Lower Extremity Strength Testing Device
During and after pregnancy, it is common for women to experience a loss of strength in the muscles of the pelvic girdle that is commonly referred to as pelvic instability. This can cause serious pain and discomfort, and new methods are continually being researched to relieve women of this condition during their already challenging pregnancy. In the medical field, a common test to determine if a woman is experiencing pelvic instability is to have her perform a leg lift without assistance, and then again with a doctor pushing against the sides of their hips. If the subject says the leg lift was easier with the doctor’s assistance, then they likely have pelvic instability. A device is needed to assess a maximal voluntary contraction (MVC) of the hip flexor (iliopsoas) and knee extensor (quadriceps, rectus femoris) muscles during a straight leg raise task to quantitatively assess this loss of strength in the lower extremities of women both during and after pregnancy. The device needs to be portable (to transport to different laboratories and clinics and/or to store between testing sessions), but sturdy enough to provide adequate resistance against a maximal voluntary contraction from an adult female. MVCs from both legs before and after a fatiguing exercise task will be tested in a supine position, so the device will need to be able to be moved into place and ready to acquire data relatively quickly (1 minute or less) following failure of the fatigue task.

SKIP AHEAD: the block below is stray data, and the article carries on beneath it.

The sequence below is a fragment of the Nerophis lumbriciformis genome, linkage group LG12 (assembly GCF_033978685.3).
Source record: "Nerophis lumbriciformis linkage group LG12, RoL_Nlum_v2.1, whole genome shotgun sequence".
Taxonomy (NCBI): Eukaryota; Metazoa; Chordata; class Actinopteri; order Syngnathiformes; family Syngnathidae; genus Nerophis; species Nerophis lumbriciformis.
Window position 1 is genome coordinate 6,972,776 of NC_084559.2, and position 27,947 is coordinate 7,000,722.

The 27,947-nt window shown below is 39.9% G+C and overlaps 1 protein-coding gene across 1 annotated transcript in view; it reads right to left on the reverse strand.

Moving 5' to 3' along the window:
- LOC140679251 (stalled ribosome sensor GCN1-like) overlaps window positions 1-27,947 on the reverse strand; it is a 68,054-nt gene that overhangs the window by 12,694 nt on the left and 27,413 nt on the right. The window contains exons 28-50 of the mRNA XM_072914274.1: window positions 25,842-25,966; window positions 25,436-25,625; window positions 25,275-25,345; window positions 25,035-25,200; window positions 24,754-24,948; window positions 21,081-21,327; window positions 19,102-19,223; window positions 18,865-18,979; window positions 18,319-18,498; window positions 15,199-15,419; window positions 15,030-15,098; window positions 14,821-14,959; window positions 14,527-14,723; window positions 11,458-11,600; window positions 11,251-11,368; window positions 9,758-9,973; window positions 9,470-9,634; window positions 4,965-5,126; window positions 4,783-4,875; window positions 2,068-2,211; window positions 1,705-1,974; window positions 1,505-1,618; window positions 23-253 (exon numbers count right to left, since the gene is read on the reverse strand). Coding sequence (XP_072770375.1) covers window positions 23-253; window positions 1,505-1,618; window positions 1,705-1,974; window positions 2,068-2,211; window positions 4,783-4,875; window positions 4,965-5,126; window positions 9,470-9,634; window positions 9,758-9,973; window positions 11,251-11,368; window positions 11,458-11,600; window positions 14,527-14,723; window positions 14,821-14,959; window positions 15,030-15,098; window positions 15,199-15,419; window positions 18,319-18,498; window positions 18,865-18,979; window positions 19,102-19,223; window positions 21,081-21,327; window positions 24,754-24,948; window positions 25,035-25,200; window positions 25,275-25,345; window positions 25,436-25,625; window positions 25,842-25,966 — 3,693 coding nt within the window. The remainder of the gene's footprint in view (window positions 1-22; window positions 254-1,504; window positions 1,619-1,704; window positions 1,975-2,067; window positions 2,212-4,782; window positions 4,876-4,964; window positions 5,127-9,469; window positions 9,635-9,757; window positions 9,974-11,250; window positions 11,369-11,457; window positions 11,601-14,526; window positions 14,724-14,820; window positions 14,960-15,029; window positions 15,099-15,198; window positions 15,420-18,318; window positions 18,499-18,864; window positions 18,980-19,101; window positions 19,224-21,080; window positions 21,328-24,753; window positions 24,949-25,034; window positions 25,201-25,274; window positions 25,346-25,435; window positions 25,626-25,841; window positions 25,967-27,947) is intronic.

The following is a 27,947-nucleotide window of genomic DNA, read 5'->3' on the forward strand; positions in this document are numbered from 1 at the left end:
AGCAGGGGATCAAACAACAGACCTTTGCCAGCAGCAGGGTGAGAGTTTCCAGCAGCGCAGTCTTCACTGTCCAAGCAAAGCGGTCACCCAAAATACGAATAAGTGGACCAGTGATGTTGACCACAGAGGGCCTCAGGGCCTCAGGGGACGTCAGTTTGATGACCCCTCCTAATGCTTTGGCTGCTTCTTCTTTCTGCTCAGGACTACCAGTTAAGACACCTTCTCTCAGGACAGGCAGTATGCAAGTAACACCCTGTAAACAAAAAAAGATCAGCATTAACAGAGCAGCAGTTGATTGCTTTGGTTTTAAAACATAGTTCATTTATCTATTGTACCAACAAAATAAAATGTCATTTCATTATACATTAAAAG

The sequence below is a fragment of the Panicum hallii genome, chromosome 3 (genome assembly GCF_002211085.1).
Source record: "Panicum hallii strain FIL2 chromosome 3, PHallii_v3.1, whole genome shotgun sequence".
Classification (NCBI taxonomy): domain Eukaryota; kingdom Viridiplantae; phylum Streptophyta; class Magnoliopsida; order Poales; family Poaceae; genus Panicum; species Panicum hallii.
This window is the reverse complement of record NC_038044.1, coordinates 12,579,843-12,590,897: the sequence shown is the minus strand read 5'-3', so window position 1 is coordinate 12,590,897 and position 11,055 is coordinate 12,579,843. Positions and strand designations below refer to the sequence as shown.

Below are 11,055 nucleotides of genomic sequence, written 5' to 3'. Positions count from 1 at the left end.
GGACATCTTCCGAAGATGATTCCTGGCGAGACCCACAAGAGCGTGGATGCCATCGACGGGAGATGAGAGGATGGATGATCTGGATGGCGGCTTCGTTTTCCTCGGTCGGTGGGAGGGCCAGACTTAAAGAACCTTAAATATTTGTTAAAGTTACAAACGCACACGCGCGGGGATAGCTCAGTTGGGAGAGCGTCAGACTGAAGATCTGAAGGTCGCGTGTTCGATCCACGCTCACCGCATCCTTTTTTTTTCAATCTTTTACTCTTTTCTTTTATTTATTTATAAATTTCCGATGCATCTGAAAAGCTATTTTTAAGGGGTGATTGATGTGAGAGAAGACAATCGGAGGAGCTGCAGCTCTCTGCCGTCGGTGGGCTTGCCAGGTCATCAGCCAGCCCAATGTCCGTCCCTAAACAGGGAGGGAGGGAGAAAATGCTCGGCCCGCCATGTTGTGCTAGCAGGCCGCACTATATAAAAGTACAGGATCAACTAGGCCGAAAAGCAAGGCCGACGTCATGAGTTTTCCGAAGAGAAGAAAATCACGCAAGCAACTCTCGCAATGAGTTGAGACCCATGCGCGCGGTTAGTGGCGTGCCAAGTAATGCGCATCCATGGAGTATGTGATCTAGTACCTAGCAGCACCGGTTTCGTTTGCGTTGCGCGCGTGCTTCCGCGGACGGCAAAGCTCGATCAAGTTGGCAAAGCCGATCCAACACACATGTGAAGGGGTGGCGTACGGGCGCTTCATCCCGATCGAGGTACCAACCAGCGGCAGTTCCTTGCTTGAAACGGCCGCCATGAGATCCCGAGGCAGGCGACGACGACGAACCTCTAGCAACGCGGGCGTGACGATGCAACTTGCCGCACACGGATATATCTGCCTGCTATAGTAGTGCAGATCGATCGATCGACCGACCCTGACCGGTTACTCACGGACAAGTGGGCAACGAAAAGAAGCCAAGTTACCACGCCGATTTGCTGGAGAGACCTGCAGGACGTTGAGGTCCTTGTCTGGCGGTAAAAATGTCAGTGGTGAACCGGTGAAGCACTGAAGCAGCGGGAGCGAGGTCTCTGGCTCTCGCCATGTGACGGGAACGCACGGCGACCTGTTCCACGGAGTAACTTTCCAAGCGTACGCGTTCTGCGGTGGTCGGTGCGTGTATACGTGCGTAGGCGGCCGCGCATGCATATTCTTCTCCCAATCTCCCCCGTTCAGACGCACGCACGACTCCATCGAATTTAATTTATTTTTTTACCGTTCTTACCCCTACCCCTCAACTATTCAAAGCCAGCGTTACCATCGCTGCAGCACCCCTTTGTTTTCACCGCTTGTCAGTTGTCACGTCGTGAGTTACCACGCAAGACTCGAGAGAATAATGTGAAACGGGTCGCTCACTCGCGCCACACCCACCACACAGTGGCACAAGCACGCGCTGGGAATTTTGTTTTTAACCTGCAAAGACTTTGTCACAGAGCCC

- Samuel Parmentier - Team Leader & BPAG
- Eric Arndt - Communicator
- Hayley Raj - BSAC
- Daniel Wildner - BWIG